Ultimately it comes down to this absurd notion that everyone has a "right" to attend public school. They do not. They have the right to a free education and it is a two way street. For decades we have allowed this notion that kids who have no interest in getting educated, who are several grades below level, who are there because its fun to be there to attend school every day when in fact that they should be kicked out of school, period.

As it relates to special needs kids, there is no reason in many cases for these kids to be in a normal public school environment. The schools are not equipped to handle them, they require a level of assistance that distracts from other students. They certainly need and deserve our best abilities to educate and socialize them, but it should not come at the expense of other students who are already dealing with a failing school system.



posted on Dec, 27 2011 @ 09:51 PM
link   
reply to post by Foxy1
 


I have been pepper sprayed, not directly, but the gent standing next to me was and yes, I coughed uncontrollably for about 5 minutes. Thats the purpose though, is it not. If you're coughing and can't catch your breath, you are unable get violent with others.



posted on Dec, 27 2011 @ 09:56 PM
link   
reply to post by dolphinfan
 


I can't believe your honestly trying to justifying pepper spraying a 7 year old special ed kid, you really gotta check yourself...

I don't give a crap if the police officer gets hurt while physically restraining this little 7 year old, that's the job, what's the worst a few bruises on his shins, give me a break the best thing to do was pepper spray the poor child, THAT IS JUST WRONG! No child should ever be pepper sprayed, especially special ed kids, especially in their classroom. We have to treat each other with respect and dignity, he should have used his hands to pick the kid up and hug him to restrain him, and then proceed to take the child out into the hallway where the teacher and officer can try to calm him down, and if they can't, they need to stay with him and comfort him until a parent arrives to either calm the kid down or to take the kid home.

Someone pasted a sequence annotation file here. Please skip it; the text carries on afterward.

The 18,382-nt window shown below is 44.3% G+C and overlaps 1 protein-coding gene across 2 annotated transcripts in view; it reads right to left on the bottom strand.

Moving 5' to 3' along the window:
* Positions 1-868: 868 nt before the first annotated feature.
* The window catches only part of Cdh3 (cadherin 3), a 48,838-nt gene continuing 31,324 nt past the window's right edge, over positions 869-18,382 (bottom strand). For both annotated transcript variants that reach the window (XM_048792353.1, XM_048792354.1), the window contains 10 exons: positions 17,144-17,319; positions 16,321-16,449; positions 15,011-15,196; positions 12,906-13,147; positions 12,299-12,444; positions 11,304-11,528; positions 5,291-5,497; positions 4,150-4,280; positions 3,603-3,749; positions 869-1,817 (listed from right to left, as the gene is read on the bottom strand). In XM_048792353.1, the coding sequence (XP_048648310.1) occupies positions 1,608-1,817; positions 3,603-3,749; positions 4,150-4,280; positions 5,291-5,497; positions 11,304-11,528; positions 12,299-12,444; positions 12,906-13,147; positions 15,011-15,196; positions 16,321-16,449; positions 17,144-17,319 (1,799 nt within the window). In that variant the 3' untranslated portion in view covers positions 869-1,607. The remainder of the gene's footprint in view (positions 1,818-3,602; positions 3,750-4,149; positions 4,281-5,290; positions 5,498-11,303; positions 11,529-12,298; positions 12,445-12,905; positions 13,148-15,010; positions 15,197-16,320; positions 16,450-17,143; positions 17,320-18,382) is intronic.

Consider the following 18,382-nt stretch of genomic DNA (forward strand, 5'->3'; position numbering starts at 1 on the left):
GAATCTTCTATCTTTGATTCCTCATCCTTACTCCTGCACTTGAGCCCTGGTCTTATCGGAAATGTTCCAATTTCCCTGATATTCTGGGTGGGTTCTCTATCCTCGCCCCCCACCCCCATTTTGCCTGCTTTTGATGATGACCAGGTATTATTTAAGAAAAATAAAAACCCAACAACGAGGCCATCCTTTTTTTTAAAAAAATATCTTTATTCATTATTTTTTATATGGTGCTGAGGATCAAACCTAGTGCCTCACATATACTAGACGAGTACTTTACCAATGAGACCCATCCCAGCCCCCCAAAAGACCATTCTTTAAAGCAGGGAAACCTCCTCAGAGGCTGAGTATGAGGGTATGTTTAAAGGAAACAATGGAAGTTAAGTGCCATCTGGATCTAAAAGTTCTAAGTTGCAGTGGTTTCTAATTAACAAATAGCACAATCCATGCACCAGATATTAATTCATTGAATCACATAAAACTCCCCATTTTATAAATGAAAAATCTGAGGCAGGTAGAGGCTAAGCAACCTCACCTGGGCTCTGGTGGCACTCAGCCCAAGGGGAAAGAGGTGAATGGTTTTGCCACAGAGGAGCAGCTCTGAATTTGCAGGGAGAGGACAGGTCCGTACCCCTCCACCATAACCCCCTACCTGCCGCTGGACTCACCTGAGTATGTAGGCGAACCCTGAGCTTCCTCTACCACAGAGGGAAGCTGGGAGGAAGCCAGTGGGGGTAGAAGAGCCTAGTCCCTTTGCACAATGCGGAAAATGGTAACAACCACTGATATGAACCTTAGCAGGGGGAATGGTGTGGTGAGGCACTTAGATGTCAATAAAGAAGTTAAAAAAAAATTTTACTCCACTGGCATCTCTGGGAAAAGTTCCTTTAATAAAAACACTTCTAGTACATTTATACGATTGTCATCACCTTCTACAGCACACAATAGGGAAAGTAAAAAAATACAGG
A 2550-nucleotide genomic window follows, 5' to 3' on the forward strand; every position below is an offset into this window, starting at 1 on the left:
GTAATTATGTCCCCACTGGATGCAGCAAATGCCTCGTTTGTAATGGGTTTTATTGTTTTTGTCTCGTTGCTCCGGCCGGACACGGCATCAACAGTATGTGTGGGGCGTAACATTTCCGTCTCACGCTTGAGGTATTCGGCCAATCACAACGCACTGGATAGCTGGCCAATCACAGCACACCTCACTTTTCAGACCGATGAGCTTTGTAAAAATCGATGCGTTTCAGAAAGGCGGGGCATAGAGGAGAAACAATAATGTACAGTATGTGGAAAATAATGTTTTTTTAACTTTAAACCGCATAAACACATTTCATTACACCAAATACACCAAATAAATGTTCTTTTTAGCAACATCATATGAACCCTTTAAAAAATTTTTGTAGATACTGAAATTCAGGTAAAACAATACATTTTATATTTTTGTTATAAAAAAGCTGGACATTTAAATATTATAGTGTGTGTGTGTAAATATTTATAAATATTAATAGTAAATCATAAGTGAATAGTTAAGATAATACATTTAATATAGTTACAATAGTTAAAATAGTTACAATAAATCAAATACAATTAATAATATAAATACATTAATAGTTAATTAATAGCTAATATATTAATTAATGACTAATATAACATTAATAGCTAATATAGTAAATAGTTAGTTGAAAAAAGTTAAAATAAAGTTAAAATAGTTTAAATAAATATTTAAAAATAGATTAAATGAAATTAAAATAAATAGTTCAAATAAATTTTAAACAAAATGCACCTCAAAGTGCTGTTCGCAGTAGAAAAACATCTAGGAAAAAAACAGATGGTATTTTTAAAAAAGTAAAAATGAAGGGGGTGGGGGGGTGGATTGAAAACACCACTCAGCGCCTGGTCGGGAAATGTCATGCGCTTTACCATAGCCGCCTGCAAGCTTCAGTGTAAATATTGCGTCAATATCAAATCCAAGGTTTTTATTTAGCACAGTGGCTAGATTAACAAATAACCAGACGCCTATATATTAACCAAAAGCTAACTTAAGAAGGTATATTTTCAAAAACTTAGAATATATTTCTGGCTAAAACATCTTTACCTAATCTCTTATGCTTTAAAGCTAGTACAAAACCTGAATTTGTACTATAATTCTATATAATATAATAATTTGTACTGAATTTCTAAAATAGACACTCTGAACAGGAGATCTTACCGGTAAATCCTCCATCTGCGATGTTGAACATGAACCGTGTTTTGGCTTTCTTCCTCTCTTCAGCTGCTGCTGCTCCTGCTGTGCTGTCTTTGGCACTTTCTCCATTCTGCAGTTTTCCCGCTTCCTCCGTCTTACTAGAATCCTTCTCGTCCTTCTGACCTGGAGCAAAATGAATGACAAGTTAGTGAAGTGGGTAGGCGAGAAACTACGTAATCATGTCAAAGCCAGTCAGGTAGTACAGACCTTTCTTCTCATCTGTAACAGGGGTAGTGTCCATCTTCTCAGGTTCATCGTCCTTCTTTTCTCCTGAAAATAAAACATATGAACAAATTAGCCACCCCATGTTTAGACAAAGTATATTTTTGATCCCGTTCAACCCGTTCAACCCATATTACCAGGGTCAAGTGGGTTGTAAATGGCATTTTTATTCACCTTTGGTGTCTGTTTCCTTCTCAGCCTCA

Your disgusting attitude towards how we should treat our fellow brothers and sister, OUR CHILDREN, deeply saddens me, and quite frankly pi$$es me off..



posted on Dec, 27 2011 @ 10:04 PM
link   

Originally posted by dolphinfan
reply to post by Foxy1
 


I have been pepper sprayed, not directly, but the gent standing next to me was and yes, I coughed uncontrollably for about 5 minutes. Thats the purpose though, is it not. If you're coughing and can't catch your breath, you are unable get violent with others.


the point im trying to make is him using that tactic made every one there suffer.



posted on Dec, 27 2011 @ 10:04 PM
link   
There really should be an age limit. Pepperspray and tasers are simply too violent and have too much kick to not be dangerous on small children.

There's just too much of a potential to cause some very severe damage.
edit on 27-12-2011 by AnIntellectualRedneck because: (no reason given)



posted on Dec, 27 2011 @ 10:09 PM
link   

Originally posted by AnIntellectualRedneck
There really should be an age limit. Pepperspray and tasers are simply too violent and have too much kick to not be dangerous on small children.

There's just too much of a potential to cause some very severe damage.
edit on 27-12-2011 by AnIntellectualRedneck because: (no reason given)


taking the easy way out is the cowards way.



posted on Dec, 27 2011 @ 10:10 PM
link   
reply to post by WielderOfTheSwordOfTruth
 


You are clearly ignorant of the situations that can occur. These kids can often not be "calmed down" or led into the hallway to "talk to". They have limited control over their actions and their emotions at the time are typically rage and frustration. Leaving the kid alone is also not an option because he will likely hurt himself. Now the cop could have taken him to the ground and cuffed him, but my guess is that there would be similar outrage regarding the cop's actions. In fact there was a thread on exactly that topic about a week ago where the cop in fact did restrain the child with cuffs until their parent's came to get him and there was similar outrage.

Compassion is not having the kid in that environment to begin with. When the envelope of what is considered "normal" becomes large enough it ceases to become an envelop



new topics

top topics



 
9
<<   2 >>

log in

join